Tag Archives: Luksusowa

The simplest Vodka cocktail that isn’t really a cocktail.

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Another way to enjoy your favorite vodka: a Nikoli for your party.

I love to host parties of all sizes.  Sometimes it’s a small group of 6, and sometimes it feels like I sent out a mailing addressed to “current occupant”!  Almost no weekend goes by that I’m not hosting some activity, somewhere.

A couple of weeks ago I hosted a “tasting” – a party where various dishes or types of food or beverage all focused around one theme are shared.  This one was focused on caviar (I served four types) and vodka (two types) – two incredible flavors that are a classic pairing.  I added a couple of types of smoked fish and, of course, champagne.  It had a very Russian feel to it.

A close friend of mine (part of the group around the table) used to manage a vodka bar and shared a very special cocktail that her Russian clients would regularly order.  She said that this drink has quite a few different names: Russian Cocaine, Russian Rocket, Nicolaski, but the one she remembered was most asked for, and the name I’ll use from now on is “Nikoli.” It’s really quite ingenious and very delicious.

This is a very simple drink and even if you don’t normally drink vodka – this may win you over!  Use only a very smooth vodka.  For me, it’s always a potato vodka and one of two labels (I drink both). When I’m out on the town with friends, my vodka of choice is always Chopin.  If the restaurant has Luksusowa, a classic Polish vodka, I’ll order that for a change.  I keep both in my freezer at home, so I’m ready at a moment’s notice.  Both are distilled from potatoes and are very smooth and rich especially when stored in the freezer, so they stay chilled properly.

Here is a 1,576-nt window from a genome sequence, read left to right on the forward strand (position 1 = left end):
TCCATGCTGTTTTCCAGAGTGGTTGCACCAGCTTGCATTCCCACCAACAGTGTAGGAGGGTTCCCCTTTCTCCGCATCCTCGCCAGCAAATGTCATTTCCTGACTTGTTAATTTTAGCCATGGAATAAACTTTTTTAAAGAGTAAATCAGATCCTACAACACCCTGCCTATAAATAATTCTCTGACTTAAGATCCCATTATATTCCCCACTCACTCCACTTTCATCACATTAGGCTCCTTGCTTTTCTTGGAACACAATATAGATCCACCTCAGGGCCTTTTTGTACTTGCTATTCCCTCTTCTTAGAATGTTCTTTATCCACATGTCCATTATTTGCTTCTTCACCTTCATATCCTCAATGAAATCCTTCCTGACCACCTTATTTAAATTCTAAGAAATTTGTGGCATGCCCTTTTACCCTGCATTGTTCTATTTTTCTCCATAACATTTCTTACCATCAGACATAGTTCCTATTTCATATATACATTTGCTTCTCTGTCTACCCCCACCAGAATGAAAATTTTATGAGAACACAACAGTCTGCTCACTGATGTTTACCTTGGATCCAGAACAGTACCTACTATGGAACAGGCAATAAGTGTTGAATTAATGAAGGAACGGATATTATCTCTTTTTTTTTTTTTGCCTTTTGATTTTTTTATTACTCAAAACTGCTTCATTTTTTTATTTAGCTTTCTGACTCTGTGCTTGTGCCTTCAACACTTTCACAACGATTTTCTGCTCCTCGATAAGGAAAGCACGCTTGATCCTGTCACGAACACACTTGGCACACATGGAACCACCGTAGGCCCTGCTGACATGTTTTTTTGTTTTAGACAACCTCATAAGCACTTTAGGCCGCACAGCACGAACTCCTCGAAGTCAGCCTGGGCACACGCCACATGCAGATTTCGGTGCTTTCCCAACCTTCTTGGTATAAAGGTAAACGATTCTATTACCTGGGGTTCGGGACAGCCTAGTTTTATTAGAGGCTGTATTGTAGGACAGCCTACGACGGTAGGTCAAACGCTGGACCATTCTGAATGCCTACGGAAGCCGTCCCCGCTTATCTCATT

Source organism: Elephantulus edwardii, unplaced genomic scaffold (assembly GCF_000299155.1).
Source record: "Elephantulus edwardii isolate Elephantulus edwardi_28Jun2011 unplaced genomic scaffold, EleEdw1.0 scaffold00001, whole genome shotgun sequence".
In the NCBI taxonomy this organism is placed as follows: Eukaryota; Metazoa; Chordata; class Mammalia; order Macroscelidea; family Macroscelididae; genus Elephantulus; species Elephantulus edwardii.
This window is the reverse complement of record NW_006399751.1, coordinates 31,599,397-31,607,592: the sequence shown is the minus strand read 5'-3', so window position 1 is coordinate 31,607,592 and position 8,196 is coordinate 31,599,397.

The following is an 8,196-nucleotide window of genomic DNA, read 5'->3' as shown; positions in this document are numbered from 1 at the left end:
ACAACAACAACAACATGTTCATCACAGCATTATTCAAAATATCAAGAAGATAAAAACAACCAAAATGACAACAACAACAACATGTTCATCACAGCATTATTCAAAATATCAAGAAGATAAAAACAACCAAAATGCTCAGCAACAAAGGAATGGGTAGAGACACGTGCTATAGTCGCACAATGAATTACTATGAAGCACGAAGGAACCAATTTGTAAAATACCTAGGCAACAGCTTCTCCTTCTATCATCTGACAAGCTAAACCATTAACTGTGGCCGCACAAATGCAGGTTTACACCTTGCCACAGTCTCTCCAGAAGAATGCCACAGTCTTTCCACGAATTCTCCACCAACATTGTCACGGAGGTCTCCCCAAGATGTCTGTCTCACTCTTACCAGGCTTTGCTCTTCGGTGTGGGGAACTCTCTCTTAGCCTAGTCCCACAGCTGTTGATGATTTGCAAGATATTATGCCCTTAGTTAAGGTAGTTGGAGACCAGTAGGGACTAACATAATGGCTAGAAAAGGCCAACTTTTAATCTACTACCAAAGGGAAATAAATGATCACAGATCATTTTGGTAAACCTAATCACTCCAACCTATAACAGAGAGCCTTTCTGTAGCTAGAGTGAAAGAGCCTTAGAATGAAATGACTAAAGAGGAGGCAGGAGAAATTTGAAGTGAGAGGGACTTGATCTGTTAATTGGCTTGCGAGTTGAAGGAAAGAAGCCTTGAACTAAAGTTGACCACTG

Just an aside, that’s the big secret to making vodka taste great – keep it cold enough.  People have been dropping their bottles of vodka in the snow, letting the bottles stay out in subfreezing weather for a day or so for hundreds of years. We’ve got it a whole lot easier –  just put the bottle in the freezer!

Remember that vodka will not freeze (of course, because it’s alcohol), but it will thicken up a little, and the taste will change quite a bit. At “near freezing” temperatures, the proper drinking temperature for good vodka, it releases fewer volatiles, the compound in the alcohol that quickly vaporizes. That’s why when a spirit like vodka is warm, the smell of pure alcohol can be overwhelming.